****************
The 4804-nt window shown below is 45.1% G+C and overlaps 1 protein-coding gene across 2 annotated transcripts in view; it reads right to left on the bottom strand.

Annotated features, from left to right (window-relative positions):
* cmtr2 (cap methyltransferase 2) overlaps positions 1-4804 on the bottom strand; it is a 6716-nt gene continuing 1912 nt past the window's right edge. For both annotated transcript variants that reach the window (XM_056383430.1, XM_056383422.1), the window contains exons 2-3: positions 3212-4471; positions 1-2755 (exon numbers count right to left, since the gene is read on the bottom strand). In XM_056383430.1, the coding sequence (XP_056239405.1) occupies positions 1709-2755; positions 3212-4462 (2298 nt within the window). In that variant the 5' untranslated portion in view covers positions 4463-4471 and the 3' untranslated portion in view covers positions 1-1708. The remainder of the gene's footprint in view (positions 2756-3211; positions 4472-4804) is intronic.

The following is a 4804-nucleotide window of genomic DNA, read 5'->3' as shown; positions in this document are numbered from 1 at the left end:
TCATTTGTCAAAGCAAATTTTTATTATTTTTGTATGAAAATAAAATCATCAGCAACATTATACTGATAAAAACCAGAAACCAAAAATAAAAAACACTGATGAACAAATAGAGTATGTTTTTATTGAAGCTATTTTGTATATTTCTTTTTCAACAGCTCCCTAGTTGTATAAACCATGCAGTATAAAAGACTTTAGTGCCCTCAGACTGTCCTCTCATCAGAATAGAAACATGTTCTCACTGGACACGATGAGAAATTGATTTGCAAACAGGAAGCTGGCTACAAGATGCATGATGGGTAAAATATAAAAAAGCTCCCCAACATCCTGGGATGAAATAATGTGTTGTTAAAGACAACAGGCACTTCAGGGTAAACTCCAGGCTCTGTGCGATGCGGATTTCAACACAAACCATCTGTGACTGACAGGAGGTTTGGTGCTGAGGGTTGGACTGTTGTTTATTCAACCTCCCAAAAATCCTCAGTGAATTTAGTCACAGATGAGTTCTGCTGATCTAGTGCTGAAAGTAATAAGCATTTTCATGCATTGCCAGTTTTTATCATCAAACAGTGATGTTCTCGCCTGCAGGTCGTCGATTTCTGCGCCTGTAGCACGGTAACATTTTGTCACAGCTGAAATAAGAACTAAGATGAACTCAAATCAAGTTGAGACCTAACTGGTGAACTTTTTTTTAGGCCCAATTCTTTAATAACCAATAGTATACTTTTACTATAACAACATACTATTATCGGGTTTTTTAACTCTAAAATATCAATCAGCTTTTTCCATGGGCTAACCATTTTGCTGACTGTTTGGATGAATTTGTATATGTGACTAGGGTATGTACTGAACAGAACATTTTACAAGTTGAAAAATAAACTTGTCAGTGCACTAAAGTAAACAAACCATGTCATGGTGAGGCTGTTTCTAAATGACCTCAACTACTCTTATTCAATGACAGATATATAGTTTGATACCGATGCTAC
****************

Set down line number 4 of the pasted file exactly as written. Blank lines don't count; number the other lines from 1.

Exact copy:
The following is a 4804-nucleotide window of genomic DNA, read 5'->3' as shown; positions in this document are numbered from 1 at the left end: